This book really opened my eyes to racism and prejudice.  One would assume that being an Asian female, I would be more attune to racism and prejudice being a minority on two levels,  but to be honest, I’ve never really thought about it.  Even though I’ve spent much of my time growing up in predominately white communities, I’ve never felt like I was ostracized or called out for being Asian.

But this book made me realize that racism can be much more subtle than the KKK and that I have experienced racism, just not racism by its traditional definition.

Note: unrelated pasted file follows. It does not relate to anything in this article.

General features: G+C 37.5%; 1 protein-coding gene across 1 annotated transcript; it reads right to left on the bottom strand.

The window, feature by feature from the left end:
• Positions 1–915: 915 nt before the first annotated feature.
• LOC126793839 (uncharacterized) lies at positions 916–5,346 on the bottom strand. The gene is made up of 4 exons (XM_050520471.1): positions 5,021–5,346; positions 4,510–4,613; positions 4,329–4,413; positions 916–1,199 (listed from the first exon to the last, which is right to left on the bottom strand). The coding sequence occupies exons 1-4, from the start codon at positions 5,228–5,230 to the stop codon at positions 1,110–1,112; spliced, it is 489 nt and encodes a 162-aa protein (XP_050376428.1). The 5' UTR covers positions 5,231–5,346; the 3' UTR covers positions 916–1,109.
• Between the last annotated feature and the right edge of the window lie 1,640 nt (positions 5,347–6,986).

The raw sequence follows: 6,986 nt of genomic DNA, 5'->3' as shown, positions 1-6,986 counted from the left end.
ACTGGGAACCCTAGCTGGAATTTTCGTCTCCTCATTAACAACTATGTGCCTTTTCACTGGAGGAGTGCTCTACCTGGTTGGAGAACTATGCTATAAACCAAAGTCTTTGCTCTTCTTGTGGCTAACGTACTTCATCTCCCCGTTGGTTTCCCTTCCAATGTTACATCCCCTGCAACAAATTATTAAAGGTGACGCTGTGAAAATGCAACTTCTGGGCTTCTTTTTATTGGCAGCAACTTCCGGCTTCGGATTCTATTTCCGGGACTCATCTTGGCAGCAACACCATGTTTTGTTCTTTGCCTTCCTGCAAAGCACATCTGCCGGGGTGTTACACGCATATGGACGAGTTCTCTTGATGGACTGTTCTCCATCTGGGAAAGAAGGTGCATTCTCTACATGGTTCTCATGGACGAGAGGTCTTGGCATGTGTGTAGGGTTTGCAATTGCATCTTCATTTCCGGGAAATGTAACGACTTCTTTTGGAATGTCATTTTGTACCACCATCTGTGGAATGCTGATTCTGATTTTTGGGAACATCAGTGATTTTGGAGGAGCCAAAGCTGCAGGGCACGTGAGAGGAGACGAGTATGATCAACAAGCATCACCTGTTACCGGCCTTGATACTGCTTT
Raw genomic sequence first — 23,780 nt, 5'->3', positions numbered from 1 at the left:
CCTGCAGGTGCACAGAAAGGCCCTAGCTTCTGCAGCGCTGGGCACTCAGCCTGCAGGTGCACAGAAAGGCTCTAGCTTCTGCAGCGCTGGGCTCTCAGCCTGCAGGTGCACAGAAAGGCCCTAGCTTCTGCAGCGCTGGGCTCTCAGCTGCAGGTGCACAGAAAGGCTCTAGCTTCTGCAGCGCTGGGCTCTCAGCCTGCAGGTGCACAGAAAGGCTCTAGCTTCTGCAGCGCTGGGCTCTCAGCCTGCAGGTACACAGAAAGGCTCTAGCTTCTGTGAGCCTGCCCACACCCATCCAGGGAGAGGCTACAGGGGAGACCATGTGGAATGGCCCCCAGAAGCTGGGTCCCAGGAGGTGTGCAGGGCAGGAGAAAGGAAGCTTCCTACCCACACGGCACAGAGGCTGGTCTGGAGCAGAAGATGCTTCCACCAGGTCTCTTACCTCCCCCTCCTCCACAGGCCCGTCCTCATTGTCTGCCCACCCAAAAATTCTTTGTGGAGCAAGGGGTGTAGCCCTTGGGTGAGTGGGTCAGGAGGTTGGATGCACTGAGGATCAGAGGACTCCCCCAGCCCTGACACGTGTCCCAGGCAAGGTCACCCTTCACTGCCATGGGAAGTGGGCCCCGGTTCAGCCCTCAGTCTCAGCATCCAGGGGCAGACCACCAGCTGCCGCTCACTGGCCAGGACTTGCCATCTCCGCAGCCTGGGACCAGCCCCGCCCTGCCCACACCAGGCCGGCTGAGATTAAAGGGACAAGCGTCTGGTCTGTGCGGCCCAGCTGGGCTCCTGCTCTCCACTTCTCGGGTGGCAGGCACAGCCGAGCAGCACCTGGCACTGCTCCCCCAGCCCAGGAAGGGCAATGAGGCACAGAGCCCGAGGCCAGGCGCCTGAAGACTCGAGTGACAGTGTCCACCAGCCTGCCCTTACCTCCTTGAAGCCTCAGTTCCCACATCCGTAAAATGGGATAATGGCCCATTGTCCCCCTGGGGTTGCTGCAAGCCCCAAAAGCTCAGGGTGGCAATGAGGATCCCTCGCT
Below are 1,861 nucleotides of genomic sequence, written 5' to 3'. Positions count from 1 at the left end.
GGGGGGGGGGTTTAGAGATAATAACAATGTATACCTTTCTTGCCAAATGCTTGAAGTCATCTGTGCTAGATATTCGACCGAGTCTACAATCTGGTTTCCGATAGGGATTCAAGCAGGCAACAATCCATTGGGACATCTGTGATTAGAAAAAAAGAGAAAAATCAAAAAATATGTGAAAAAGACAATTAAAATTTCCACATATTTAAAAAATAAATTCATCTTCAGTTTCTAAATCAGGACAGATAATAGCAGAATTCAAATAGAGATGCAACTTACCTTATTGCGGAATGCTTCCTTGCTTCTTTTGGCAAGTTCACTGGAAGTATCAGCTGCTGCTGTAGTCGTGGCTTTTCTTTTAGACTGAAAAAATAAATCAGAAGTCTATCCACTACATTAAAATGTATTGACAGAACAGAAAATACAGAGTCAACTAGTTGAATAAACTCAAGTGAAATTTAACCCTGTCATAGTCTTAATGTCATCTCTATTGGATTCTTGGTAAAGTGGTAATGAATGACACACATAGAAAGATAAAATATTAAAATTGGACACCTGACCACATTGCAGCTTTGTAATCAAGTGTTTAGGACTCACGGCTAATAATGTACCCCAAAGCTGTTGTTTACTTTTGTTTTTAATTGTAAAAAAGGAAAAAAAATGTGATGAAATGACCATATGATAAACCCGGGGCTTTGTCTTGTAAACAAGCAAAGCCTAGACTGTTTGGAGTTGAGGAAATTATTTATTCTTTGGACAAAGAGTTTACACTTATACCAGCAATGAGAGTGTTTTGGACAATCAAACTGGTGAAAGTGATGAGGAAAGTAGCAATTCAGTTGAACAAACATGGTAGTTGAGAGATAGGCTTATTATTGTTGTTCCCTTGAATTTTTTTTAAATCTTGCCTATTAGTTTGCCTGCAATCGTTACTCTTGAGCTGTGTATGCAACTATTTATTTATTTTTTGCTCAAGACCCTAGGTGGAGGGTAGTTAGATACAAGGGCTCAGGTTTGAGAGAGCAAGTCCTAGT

The first thing to establish is Ms. Tatum’s definition of racism.  She uses David Wellman’s definition, which is a “system of advantage based on race.”  This is an important distinction from prejudice which is defined as “a preconceived judgement or opinion, usually based on limited information.”  So, for example, you don’t have to be a member of the KKK to be considered racist.  That’s considered overt racism.  Racism is living in a society where one group systematically gets benefits over another group.  One example she uses is when it comes to jobs.  If a White hiring manager sees two resumes that include race, if they are both roughly the same the “White” resume usually wins out over the “Black” resume.  The assumption isn’t that the Black job seeker is bad – the assumption is the White job seeker is better.